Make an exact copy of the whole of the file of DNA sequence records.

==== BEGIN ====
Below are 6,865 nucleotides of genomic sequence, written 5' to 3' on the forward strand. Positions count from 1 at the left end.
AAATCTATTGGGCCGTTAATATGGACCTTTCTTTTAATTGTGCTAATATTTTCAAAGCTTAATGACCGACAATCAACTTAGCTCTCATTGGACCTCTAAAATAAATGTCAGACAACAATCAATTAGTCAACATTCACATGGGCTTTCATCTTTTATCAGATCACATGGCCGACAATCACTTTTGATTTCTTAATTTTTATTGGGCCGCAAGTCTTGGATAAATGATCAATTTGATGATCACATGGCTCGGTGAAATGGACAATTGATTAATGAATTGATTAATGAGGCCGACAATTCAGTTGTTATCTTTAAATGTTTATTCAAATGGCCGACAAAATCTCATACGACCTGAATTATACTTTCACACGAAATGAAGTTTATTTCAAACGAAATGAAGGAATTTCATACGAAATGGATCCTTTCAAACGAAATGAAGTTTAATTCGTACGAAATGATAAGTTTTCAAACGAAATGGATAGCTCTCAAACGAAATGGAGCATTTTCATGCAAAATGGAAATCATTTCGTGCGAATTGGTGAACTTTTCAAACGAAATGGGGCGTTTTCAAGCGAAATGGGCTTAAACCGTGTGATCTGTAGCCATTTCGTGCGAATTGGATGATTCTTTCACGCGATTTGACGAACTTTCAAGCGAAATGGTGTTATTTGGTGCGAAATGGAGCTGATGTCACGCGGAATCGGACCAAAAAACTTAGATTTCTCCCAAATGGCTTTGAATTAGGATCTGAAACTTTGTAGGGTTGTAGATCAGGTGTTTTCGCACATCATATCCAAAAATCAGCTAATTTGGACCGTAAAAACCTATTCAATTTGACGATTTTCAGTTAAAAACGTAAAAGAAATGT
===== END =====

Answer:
Below are 6,865 nucleotides of genomic sequence, written 5' to 3' on the forward strand. Positions count from 1 at the left end.
AAATCTATTGGGCCGTTAATATGGACCTTTCTTTTAATTGTGCTAATATTTTCAAAGCTTAATGACCGACAATCAACTTAGCTCTCATTGGACCTCTAAAATAAATGTCAGACAACAATCAATTAGTCAACATTCACATGGGCTTTCATCTTTTATCAGATCACATGGCCGACAATCACTTTTGATTTCTTAATTTTTATTGGGCCGCAAGTCTTGGATAAATGATCAATTTGATGATCACATGGCTCGGTGAAATGGACAATTGATTAATGAATTGATTAATGAGGCCGACAATTCAGTTGTTATCTTTAAATGTTTATTCAAATGGCCGACAAAATCTCATACGACCTGAATTATACTTTCACACGAAATGAAGTTTATTTCAAACGAAATGAAGGAATTTCATACGAAATGGATCCTTTCAAACGAAATGAAGTTTAATTCGTACGAAATGATAAGTTTTCAAACGAAATGGATAGCTCTCAAACGAAATGGAGCATTTTCATGCAAAATGGAAATCATTTCGTGCGAATTGGTGAACTTTTCAAACGAAATGGGGCGTTTTCAAGCGAAATGGGCTTAAACCGTGTGATCTGTAGCCATTTCGTGCGAATTGGATGATTCTTTCACGCGATTTGACGAACTTTCAAGCGAAATGGTGTTATTTGGTGCGAAATGGAGCTGATGTCACGCGGAATCGGACCAAAAAACTTAGATTTCTCCCAAATGGCTTTGAATTAGGATCTGAAACTTTGTAGGGTTGTAGATCAGGTGTTTTCGCACATCATATCCAAAAATCAGCTAATTTGGACCGTAAAAACCTATTCAATTTGACGATTTTCAGTTAAAAACGTAAAAGAAATGT